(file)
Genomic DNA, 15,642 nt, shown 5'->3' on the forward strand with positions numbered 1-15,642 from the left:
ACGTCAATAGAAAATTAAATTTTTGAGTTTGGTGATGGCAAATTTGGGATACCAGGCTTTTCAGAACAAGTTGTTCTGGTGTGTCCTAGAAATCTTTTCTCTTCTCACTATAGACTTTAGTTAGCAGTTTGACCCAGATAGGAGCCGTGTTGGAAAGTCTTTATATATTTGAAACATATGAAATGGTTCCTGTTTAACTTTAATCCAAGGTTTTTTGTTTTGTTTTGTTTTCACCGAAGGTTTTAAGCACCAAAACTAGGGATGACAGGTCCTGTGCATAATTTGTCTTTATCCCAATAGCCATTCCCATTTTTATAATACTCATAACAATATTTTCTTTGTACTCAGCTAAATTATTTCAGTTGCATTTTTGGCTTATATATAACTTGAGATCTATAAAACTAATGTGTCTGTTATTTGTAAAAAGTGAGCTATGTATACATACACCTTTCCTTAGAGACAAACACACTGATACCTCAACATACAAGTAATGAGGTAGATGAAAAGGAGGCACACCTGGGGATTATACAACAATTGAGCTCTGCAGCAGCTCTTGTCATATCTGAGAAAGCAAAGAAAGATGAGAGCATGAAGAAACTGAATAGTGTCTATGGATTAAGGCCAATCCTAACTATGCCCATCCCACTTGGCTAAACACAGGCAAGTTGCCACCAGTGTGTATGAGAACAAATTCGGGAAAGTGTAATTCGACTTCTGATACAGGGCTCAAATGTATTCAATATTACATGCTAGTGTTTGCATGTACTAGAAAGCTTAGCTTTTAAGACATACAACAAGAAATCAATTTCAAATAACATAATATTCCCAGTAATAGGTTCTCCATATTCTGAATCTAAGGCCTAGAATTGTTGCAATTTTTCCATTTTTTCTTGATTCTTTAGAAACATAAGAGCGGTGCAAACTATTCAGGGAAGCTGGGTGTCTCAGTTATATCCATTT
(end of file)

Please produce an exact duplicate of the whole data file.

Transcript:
Genomic DNA, 15,642 nt, shown 5'->3' on the forward strand with positions numbered 1-15,642 from the left:
ACGTCAATAGAAAATTAAATTTTTGAGTTTGGTGATGGCAAATTTGGGATACCAGGCTTTTCAGAACAAGTTGTTCTGGTGTGTCCTAGAAATCTTTTCTCTTCTCACTATAGACTTTAGTTAGCAGTTTGACCCAGATAGGAGCCGTGTTGGAAAGTCTTTATATATTTGAAACATATGAAATGGTTCCTGTTTAACTTTAATCCAAGGTTTTTTGTTTTGTTTTGTTTTCACCGAAGGTTTTAAGCACCAAAACTAGGGATGACAGGTCCTGTGCATAATTTGTCTTTATCCCAATAGCCATTCCCATTTTTATAATACTCATAACAATATTTTCTTTGTACTCAGCTAAATTATTTCAGTTGCATTTTTGGCTTATATATAACTTGAGATCTATAAAACTAATGTGTCTGTTATTTGTAAAAAGTGAGCTATGTATACATACACCTTTCCTTAGAGACAAACACACTGATACCTCAACATACAAGTAATGAGGTAGATGAAAAGGAGGCACACCTGGGGATTATACAACAATTGAGCTCTGCAGCAGCTCTTGTCATATCTGAGAAAGCAAAGAAAGATGAGAGCATGAAGAAACTGAATAGTGTCTATGGATTAAGGCCAATCCTAACTATGCCCATCCCACTTGGCTAAACACAGGCAAGTTGCCACCAGTGTGTATGAGAACAAATTCGGGAAAGTGTAATTCGACTTCTGATACAGGGCTCAAATGTATTCAATATTACATGCTAGTGTTTGCATGTACTAGAAAGCTTAGCTTTTAAGACATACAACAAGAAATCAATTTCAAATAACATAATATTCCCAGTAATAGGTTCTCCATATTCTGAATCTAAGGCCTAGAATTGTTGCAATTTTTCCATTTTTTCTTGATTCTTTAGAAACATAAGAGCGGTGCAAACTATTCAGGGAAGCTGGGTGTCTCAGTTATATCCATTT